Candidates vying to be the next mayor of New York City have received millions of dollars from mostly local donors, including a concentration of large contributions coming from a few parts of Manhattan, according to city Campaign Finance Board records.
More than 46,740 donations have so far poured into the crowded mayor’s race, totaling $13,545,443, according to the board. More than three dozen candidates have filed for the contest to succeed Mayor
Bill de Blasio,
who will leave office at the end of this year due to term limits. The mayoral primaries will be held on June 22.
The majority of donors are from New York City, and 84% of the contributions were below $250, according to the campaign finance records. But a few ZIP Codes in Manhattan accounted for a large amount of high-dollar donations.
In the 10024 ZIP Code in Manhattan’s Upper West Side, 1,250 donors have given more than $514,000, according to the Campaign Finance Board records. The majority of donors in the ZIP Code gave to two Democratic mayoral candidates: city Comptroller Scott Stringer and
a former vice chairman at Citigroup.
On Manhattan’s Upper East Side, 606 donors living in the 10021 ZIP Code gave a total of $472,986, records show. Most of the donations went to Mr. Stringer and Mr. McGuire, who isn’t participating in the public-matching-funds program run by the Campaign Finance Board.
Since joining the race last fall, Mr. McGuire has raised $6.1 million, which includes $1.1 million in donations in just over the last 30 days, according to Lupe Todd-Medina, a senior adviser to his campaign.
By not participating in the matching-funds program, Mr. McGuire can take individual donations of up to $5,100, compared to the $2,000 maximum for candidates enrolled in the program.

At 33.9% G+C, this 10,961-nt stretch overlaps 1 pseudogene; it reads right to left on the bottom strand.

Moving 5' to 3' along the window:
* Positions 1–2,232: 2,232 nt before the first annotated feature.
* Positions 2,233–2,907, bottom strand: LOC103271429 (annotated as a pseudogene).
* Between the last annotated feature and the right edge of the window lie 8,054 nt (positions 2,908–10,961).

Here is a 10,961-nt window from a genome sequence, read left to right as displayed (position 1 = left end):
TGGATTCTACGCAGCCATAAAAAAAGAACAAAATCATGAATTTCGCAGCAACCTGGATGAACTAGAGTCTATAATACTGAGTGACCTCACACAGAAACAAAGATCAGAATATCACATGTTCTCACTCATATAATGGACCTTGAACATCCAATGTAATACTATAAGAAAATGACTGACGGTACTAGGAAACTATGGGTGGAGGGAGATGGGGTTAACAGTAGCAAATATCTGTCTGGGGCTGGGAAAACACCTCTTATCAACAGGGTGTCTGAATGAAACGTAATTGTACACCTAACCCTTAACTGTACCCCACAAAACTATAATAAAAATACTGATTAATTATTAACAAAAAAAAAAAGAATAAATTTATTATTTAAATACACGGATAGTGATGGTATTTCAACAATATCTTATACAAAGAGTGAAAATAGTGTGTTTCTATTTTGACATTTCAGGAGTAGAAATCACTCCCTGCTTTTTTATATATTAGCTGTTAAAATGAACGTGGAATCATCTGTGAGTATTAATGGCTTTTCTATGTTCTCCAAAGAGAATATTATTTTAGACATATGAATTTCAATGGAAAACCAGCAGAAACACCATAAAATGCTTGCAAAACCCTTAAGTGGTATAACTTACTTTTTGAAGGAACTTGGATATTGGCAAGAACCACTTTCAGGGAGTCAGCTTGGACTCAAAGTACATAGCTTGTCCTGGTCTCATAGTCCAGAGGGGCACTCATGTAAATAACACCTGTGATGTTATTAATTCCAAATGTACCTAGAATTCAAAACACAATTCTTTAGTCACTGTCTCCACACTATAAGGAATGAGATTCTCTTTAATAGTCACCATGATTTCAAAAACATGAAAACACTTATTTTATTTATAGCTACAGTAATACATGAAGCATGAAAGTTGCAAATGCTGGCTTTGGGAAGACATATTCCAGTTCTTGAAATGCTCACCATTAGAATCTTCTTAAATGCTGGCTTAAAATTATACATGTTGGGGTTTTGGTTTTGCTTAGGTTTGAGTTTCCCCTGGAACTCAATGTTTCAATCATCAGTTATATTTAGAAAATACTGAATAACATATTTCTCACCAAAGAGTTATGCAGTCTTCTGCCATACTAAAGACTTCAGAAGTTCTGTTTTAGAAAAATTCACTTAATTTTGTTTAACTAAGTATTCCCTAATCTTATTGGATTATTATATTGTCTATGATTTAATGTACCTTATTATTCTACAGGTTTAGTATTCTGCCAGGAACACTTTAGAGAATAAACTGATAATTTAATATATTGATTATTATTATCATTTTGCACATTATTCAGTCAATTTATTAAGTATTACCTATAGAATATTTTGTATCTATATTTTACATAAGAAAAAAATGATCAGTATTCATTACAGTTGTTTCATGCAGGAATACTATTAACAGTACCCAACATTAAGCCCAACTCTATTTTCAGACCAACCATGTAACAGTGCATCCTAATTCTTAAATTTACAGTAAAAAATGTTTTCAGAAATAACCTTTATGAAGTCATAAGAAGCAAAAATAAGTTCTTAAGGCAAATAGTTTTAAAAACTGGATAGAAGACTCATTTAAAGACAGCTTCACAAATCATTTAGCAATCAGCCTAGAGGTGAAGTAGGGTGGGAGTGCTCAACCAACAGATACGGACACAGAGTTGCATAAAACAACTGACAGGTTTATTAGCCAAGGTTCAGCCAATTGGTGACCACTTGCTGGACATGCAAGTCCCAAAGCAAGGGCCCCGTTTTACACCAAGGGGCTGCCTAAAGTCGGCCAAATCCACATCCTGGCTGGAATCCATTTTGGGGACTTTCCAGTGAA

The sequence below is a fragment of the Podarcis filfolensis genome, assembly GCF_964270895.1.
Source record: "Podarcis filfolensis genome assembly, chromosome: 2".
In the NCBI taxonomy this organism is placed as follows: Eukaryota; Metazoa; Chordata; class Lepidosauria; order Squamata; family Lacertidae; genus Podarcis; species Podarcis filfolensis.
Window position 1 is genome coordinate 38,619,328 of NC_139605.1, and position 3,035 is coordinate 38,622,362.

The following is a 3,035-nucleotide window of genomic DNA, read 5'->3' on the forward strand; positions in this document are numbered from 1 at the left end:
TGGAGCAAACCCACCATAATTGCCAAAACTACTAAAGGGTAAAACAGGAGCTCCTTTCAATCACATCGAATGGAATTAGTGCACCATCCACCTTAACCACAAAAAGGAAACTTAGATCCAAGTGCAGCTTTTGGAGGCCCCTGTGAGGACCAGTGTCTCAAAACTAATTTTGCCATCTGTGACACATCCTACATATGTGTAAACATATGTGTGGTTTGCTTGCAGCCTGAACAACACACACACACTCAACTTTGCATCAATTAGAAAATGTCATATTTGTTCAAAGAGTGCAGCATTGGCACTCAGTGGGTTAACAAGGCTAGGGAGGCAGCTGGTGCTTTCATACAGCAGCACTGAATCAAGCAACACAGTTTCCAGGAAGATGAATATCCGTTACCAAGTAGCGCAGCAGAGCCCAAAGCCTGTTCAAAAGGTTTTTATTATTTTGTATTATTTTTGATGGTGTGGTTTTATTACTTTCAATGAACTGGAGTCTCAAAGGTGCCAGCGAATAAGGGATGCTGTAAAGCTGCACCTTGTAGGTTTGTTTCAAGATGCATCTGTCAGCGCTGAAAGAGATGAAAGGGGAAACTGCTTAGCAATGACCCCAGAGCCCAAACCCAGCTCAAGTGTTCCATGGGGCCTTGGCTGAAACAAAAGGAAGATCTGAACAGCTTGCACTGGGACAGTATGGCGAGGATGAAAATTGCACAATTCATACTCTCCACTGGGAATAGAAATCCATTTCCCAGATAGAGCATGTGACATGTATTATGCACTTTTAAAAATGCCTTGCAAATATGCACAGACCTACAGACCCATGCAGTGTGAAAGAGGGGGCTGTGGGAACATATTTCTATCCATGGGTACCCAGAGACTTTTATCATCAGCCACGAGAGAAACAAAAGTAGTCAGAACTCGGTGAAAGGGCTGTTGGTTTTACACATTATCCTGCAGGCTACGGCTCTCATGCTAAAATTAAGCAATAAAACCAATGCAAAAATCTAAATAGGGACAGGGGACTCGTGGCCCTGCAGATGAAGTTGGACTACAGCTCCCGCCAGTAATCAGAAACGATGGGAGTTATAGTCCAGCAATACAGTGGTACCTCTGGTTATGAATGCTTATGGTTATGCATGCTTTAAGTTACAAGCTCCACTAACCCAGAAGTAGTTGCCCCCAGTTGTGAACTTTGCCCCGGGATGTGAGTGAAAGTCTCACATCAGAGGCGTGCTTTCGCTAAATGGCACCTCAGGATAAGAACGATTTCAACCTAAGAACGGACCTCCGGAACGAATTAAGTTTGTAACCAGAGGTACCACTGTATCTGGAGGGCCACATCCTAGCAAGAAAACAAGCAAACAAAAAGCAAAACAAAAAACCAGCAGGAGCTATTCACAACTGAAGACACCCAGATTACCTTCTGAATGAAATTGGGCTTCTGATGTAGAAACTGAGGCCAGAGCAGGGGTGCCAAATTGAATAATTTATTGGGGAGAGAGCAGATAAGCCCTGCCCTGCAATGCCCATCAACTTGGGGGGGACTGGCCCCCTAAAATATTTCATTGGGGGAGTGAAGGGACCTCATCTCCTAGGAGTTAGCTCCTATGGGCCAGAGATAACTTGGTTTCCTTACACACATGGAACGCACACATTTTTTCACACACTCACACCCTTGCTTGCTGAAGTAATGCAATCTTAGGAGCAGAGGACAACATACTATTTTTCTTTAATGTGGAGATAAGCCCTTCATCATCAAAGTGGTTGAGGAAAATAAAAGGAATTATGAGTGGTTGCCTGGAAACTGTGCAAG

Normally, mayoral candidates enrolled in the matching-fund program are capped at spending $7,286,000 on their campaigns. However, since Mr. McGuire’s campaign has already raised more than half that, the cap could increase to $10.9 million by late April, according to the Campaign Finance Board.
If Mr. McGuire ends up raising three times the original limit, there will no longer be any limit to fundraising, according to the board.
Ms. Todd-Medina said Mr. McGuire needed to raise money at first because he lacked name recognition. While he has received significant support from wealthy donors, he has also been backed by small business owners around the city, she said.
“I don’t think people realize how many donors we have, and how many are small-dollar donors,” she said in an interview.
Newly released maps from the Campaign Finance Board help to visualize where support for candidates is based by donations.
Steven Romalewski, director of the CUNY Mapping Service at the City University of New York’s Graduate Center, created the maps with the CFB. He said the maps show overall donations are coming from all across the city, which encourages candidates to engage more with voters.
“It inspires the candidates to reach out to a much broader cross section of the population and all over the city,” Mr. Romalewski said in an interview.
Write to Katie Honan at Katie.Honan@wsj.com
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Appeared in the February 25, 2021, print edition as ‘Donors Pour Cash Into Mayoral Race.’
Source: WSJ – US News